• A person must be assumed to have capacity unless it is established that they lack capacity.
  • A person is not to be treated as unable to make a decision unless all practicable steps to help them to do so have been taken without success.
  • A person is not to be treated as unable to make a decision merely because they make an unwise decision.
  • An act done, or decision made, under the MCA 2005 for or on behalf of a person who lacks capacity must be done, or made, in their best interests.
  • Before the act is done, or the decision is made, regard must be had to whether the purpose for which it is needed can be as effectively achieved in a way that is less restrictive of the person’s rights and freedom of action.

How is Mental Capacity Assessed when making a Will?

There is a specific mental capacity assessment necessary to execute a Will is referred to as ‘testamentary capacity’. It is based on a case called Banks v Goodfellow which states that a testator (a person making a Will) must:

  • Understand the nature of making a Will and its effects
  • Understand the extent of the property of which they are disposing
  • Be able to comprehend and appreciate the claims to which they ought to give effect
  • Have no disorder of the mind that perverts their sense of right or prevents the exercise of their natural faculties in disposing of their property by Will.

The Mental Capacity Assessment (above) is used alongside this as  a useful cross-reference.

The ‘Golden Rule’

The golden rule as set out in Kenwood v Adams states that where there is an elderly testator or someone who has been seriously ill, it is advisable that a medical practitioner assess the testator’s capacity to make a will and that they make a clear record of their findings.

Lasting Powers of Attorney (LPAs)

It is important to be aware that once a person has lost mental capacity, they can no longer apply for a Lasting Power of Attorney. Indeed, a person must have full capacity when they put an LPA in place as they must sign this document, understanding the full extent of what this document does and appointing their chosen attorneys.

If someone has lost capacity and you wish to make decisions for them, you must apply to the court of protection for a guardianship which is more time consuming and costly than creating an LPA. This is why you must consider putting LPAs in place early.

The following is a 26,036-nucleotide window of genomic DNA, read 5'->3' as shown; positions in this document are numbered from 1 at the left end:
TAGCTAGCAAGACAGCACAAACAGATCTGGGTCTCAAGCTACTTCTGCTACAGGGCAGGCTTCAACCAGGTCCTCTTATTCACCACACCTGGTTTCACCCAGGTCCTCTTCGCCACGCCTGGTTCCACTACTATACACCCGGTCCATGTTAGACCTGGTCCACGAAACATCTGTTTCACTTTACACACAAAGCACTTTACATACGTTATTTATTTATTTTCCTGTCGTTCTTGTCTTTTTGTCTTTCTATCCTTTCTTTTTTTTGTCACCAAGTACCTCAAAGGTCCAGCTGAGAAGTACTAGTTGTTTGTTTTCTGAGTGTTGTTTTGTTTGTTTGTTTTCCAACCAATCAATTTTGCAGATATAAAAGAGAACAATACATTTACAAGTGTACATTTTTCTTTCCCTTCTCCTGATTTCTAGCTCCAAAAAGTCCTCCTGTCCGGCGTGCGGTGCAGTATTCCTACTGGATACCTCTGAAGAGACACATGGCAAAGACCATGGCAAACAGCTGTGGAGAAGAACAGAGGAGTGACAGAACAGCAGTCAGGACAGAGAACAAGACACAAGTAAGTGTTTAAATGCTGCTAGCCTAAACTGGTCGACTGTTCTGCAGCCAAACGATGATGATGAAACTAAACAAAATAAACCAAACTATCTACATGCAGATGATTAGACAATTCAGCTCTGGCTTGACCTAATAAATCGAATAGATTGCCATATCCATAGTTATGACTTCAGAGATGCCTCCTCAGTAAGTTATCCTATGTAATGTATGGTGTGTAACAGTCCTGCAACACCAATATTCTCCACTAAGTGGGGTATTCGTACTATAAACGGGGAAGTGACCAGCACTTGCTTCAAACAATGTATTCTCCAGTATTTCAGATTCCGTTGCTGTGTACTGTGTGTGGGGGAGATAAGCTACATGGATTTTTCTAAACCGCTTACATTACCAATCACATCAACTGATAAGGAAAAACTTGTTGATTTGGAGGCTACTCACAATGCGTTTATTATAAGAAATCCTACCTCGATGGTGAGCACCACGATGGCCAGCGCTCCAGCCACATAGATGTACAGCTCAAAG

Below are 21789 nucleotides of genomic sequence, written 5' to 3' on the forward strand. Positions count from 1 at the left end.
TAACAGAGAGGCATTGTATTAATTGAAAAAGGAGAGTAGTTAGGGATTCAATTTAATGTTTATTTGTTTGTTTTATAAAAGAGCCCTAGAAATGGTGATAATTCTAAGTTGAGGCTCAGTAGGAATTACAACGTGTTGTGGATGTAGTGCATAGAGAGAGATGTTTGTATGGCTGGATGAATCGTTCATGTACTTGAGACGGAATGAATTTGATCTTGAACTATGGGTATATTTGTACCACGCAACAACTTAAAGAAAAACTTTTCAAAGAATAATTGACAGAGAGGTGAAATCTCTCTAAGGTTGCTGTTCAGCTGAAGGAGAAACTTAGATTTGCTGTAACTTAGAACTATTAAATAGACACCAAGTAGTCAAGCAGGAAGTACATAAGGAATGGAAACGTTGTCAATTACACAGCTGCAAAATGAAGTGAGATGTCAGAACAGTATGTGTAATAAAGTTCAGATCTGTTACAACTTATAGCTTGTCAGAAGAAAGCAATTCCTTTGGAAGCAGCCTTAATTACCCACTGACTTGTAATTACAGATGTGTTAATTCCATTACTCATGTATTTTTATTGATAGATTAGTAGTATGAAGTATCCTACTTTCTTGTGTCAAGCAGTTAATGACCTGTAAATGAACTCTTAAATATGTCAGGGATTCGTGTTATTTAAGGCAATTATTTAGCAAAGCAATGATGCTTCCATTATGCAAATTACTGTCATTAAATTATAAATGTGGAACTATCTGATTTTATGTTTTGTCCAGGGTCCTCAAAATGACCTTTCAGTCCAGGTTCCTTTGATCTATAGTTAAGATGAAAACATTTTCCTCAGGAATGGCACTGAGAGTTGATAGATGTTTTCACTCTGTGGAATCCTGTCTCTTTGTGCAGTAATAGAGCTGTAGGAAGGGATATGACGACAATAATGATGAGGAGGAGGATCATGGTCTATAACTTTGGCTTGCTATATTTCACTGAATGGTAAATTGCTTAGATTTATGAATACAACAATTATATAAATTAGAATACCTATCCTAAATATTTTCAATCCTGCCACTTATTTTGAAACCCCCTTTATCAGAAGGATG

We hope that this blog gave you more insight into mental capacity and how it is used in a Private Client context. Should you need any further guidance, please feel free to contact one of our friendly Private Client team members at Ewallace@astonbond.co.uk and Lthomas@astonbond.co.uk

Probate: The Benefits of Instructing a Solicitor

Firstly, what is probate? Well, probate is Latin for ‘to prove’, and in modern day English, it is the process of proving the Will. In other words, it is the legal and financial process of dealing with someone’s money, house and possessions when they die.

Dealing with the death of a loved one can be extremely distressing and overwhelming, especially if it is the first time that you have experienced a bereavement.

If you are a personal representative in charge of dealing with an estate, this can come with a lot of responsibility which you may not feel up to when grieving the loss of someone close.

This is why many people choose to instruct a firm of solicitors to take care of these responsibilities for them. It also ensures that everything is carried out accurately, legally and correctly.

What probate services can we offer?

We obtain accurate date of death figures for each asset and liability that the deceased owned at the date of their death and use it to obtain a Grant of Representation, if required (a Grant of Probate when there is a Will or a Grant of Letters of Administration if there is no Will). For smaller estates, a short probate application will suffice, but for larger estates, you may require a full account to be submitted to HMRC which can be a daunting process to tackle on your own.  

With our probate clients, we always ask how much work we should take on in terms of the administration of the estate. Our service is not one-size-fits all, so instructing us as your solicitor does not mean that we must do everything. Although we can provide a full service, it is up to our client as to how much work we carry out. We can be as involved or uninvolved as you’d like us to be.

Please contact our private client team for a free initial consultation to discuss probate should you require our assistance.